Health professionals' lack of compliance with hand hygiene is a problem in both hospitals and emergency medical services. The 2019 coronavirus disease (COVID-19), caused by SARS-CoV-2, is spreading around the world and practitioners must play their part to contain the outbreak. Hand hygiene is one of the most important measures to prevent the transmission of SARS-CoV-2 and stop the spread of COVID-19. A range of products (including alcohol-based handrub and personal and respiratory protective equipment), procedures and strategies can improve compliance with hand hygiene in emergency medical services. Incorporating hand-hygiene strategies into policy can help providers to improve compliance. Effectiveness of infection prevention and control measures should be assessed by audit. All health professionals should contribute to improving infection prevention and control, including in the prehospital environment and during transfer between settings.
The only practical CPD journal for paramedics
- Clinical articles
- Case Studies
- CPD Focus
About Journal of Paramedic Practice
Journal of Paramedic Practice (JPP) is the only monthly peer-reviewed journal dedicated to the clinical and professional needs of paramedics. It is a vital resource for helping paramedics enhance their professional knowledge and stay ahead of all their continuing professional development (CPD) requirements.
Achieve your CPD with JPP We offer a programme of 12 online reflective practice CPD modules per year. In consultation with experts, the online CPD modules will aim to cover core topics of practice relevant for paramedics, including the key area of pharmacology. Website subscribers can access our latest and archive modules, a selection of which can be found below. Subscribe Today
A large number of people are bitten by dogs—approximately 19 in every 1000 people in the UK per year with even higher proportions in France and the United States. Co-amoxiclav is the most effective antibiotic treatment following a dog bite as it covers the most likely polymicrobial aerobic and anaerobic organisms that infect dog bite wounds (<italic>Staphylococci, Streptococci</italic> and <italic>Pasteurella</italic>). <italic>Pasteurella</italic> is the most infective pathogen in a dog bite so effective antibiotic treatment against it is essential to prevent a metastatic infection. This article explores the normal physiology of human skin including the pathophysiology after sustaining a dog bite. It also examines the pharmacology of co-amoxiclav including critically reviewing the current evidence for the effectiveness of its use in this field as a first-line and prophylactic oral antibiotic treatment.
Pericarditis is an inflammation of the two layers of pericardium, the thin, sac-like membrane that surrounds the heart. Its causes are thought to be viral, fungal or bacterial. Pericarditis may also present as a result of a myocardial infarction. Its signs and symptoms include chest pain, which may radiate to the arm and jaw and pericardial friction rub (a scratching or creaking sound produced by the layers of the pericardium rubbing over each other) on auscultation of heart sounds. The diagnosis of straightforward pericarditis may be within the scope of practice of the emergency care practitioner. It should be possible for an emergency care practitioner to reach a working diagnosis and to initiate a treatment regimen, which would predominantly consist of providing analgesia to make the patient more comfortable.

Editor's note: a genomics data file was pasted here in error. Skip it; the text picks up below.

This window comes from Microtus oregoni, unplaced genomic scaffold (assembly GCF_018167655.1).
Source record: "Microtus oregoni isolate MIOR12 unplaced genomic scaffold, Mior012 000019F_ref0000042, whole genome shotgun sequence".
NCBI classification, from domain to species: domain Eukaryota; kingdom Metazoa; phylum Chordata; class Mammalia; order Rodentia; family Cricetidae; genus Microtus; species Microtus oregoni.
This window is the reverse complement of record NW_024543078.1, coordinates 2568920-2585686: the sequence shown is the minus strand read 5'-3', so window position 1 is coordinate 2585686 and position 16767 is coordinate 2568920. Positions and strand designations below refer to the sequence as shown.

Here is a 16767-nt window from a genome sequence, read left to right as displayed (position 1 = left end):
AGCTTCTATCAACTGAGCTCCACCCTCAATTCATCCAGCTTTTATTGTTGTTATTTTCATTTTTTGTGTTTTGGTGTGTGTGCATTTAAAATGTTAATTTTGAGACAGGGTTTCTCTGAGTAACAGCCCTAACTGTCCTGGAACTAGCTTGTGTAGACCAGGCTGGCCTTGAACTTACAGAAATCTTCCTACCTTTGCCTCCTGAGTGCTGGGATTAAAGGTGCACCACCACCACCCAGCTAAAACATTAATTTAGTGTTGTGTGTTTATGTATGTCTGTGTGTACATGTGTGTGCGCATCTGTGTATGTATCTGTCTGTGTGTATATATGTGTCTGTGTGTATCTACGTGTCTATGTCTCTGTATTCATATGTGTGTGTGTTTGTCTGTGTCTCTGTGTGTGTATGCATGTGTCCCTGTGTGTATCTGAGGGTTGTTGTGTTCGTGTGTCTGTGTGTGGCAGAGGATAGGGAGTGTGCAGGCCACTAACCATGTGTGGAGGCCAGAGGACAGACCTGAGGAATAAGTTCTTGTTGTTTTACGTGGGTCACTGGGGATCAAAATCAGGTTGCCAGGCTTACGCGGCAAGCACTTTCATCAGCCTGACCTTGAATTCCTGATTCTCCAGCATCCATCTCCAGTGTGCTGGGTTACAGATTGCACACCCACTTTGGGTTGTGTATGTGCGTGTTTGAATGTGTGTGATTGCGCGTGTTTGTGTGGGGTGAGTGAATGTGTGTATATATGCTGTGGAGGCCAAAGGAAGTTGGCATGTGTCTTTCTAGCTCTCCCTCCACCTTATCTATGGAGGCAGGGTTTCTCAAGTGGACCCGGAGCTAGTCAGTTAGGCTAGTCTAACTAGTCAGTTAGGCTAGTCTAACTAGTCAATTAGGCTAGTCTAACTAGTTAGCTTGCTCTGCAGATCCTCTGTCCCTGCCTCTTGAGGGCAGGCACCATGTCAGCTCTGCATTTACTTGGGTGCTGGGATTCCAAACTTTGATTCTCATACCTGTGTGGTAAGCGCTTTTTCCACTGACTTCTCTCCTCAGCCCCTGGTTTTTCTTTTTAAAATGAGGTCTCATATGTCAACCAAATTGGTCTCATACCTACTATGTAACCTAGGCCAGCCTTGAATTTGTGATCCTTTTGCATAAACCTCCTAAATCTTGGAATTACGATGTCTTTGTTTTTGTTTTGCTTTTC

2,4-Dinitrophenol (DNP) is an industrial chemical. It is illegal to sell it for human consumption in countries including the UK and the US. However, as DNP is available illegally online, accidental or deliberate DNP poisoning may be seen in people using it for weight loss or bodybuilding. Aggressive, multidisciplinary medical management is required to manage the ensuing hyperthermia, respiratory failure, cardiovascular collapse and multi-organ failure; there is a high risk of cardiac arrest. Emergency services should be vigilant in both initiating prompt treatment and alerting the receiving emergency department as well as taking precautions to minimise their own exposure. This case report concerns a deliberate, fatal DNP poisoning and considers DNP's history, resurgence and toxicity management.
Background: NHS 111 is a non-emergency telephone triage service in England, where people with...
COVID-19 is the disease caused by the SARS-CoV-2 virus. Paramedics are at the frontline of...
This article outlines changes that have been made to the patient assessment primary survey for...
In each issue, the paramedic education team at Edge Hill University focuses on the clinical skills...
The clinical examination is an important part of any patient consultation. After the primary survey...
What our readers say
- Monday, December 2, 2019
Background: Frontline paramedics are increasingly attending to non-emergency problems and calls...
- Monday, December 2, 2019
Background: Pelvic fractures occur in approximately 20% of all multi-system traumas and can lead to...
- Wednesday, October 2, 2019
The paramedic service responds to emergency calls for a variety of reasons, many relating to mental...
Leadership and management
- Thursday, April 2, 2020
The paramedic profession in the UK evolved from a small number of pilot programmes in the early...